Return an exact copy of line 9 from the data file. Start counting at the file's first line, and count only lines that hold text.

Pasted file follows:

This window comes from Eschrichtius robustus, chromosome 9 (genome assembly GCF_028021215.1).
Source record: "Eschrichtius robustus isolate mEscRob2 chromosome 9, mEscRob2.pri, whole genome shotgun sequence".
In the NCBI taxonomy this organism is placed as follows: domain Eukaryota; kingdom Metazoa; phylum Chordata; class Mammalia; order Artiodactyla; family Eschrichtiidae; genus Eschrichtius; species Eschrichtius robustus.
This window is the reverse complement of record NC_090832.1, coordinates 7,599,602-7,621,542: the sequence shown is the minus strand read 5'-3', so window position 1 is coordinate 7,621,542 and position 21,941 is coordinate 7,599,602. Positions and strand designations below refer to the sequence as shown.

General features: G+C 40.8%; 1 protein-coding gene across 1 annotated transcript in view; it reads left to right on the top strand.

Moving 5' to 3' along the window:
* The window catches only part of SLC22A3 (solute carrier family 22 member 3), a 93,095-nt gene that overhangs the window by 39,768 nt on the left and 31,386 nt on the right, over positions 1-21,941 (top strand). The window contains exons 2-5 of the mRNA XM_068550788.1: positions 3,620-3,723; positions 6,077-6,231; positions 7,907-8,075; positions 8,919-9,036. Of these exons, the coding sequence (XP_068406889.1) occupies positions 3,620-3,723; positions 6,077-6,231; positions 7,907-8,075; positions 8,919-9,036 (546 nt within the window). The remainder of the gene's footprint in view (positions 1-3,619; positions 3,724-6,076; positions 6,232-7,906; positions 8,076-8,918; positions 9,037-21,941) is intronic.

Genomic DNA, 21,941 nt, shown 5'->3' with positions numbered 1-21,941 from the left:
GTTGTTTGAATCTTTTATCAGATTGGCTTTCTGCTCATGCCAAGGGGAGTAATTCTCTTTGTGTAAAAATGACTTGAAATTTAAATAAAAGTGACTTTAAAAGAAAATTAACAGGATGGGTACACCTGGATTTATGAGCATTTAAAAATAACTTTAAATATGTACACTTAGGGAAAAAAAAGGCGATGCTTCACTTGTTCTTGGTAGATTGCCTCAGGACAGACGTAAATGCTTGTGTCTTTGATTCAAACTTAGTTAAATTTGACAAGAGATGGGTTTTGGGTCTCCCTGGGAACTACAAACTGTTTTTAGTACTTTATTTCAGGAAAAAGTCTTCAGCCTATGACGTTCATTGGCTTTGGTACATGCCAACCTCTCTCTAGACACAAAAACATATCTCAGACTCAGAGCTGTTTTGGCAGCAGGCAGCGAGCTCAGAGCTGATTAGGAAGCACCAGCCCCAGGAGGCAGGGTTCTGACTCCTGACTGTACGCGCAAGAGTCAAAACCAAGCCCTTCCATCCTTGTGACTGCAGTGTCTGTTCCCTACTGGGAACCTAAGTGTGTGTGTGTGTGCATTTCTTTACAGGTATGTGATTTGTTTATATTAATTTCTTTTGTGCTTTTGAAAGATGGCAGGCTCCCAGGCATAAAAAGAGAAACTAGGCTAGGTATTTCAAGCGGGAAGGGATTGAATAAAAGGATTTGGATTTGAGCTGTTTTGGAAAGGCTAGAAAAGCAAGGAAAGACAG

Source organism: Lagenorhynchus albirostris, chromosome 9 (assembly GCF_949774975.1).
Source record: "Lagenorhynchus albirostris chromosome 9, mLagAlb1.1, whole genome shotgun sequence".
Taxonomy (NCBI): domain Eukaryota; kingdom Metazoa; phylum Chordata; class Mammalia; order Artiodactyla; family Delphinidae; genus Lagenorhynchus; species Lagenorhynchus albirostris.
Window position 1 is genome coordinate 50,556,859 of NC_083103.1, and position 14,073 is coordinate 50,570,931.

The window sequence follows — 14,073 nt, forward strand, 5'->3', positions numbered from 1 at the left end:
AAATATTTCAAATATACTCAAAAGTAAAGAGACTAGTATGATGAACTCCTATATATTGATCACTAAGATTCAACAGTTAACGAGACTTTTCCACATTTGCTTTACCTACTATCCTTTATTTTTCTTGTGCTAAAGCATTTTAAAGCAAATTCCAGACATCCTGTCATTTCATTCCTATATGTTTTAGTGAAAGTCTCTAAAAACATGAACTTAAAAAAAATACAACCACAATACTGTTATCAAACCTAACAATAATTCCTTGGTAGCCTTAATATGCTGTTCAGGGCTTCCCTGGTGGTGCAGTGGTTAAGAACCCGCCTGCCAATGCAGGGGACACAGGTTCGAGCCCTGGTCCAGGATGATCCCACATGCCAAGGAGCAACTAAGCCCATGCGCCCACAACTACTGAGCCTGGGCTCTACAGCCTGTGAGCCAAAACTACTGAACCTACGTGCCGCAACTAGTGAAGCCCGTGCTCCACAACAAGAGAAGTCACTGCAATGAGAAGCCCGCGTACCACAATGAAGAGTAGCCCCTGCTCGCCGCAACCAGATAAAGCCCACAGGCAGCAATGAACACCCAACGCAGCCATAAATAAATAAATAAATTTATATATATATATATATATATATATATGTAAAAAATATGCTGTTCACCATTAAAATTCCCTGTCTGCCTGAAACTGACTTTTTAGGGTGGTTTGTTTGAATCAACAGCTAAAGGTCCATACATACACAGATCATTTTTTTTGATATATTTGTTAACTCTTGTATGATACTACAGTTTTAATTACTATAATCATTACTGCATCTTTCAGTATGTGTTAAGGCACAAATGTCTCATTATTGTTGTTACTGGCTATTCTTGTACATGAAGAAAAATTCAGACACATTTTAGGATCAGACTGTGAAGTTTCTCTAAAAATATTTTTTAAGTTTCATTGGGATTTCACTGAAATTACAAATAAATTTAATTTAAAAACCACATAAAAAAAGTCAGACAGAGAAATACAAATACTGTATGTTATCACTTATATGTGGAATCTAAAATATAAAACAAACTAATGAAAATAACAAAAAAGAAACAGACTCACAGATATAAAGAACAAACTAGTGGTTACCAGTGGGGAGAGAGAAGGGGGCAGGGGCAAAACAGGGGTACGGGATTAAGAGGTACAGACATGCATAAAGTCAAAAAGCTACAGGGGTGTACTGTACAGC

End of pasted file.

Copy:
GTTGTTTGAATCTTTTATCAGATTGGCTTTCTGCTCATGCCAAGGGGAGTAATTCTCTTTGTGTAAAAATGACTTGAAATTTAAATAAAAGTGACTTTAAAAGAAAATTAACAGGATGGGTACACCTGGATTTATGAGCATTTAAAAATAACTTTAAATATGTACACTTAGGGAAAAAAAAGGCGATGCTTCACTTGTTCTTGGTAGATTGCCTCAGGACAGACGTAAATGCTTGTGTCTTTGATTCAAACTTAGTTAAATTTGACAAGAGATGGGTTTTGGGTCTCCCTGGGAACTACAAACTGTTTTTAGTACTTTATTTCAGGAAAAAGTCTTCAGCCTATGACGTTCATTGGCTTTGGTACATGCCAACCTCTCTCTAGACACAAAAACATATCTCAGACTCAGAGCTGTTTTGGCAGCAGGCAGCGAGCTCAGAGCTGATTAGGAAGCACCAGCCCCAGGAGGCAGGGTTCTGACTCCTGACTGTACGCGCAAGAGTCAAAACCAAGCCCTTCCATCCTTGTGACTGCAGTGTCTGTTCCCTACTGGGAACCTAAGTGTGTGTGTGTGTGCATTTCTTTACAGGTATGTGATTTGTTTATATTAATTTCTTTTGTGCTTTTGAAAGATGGCAGGCTCCCAGGCATAAAAAGAGAAACTAGGCTAGGTATTTCAAGCGGGAAGGGATTGAATAAAAGGATTTGGATTTGAGCTGTTTTGGAAAGGCTAGAAAAGCAAGGAAAGACAG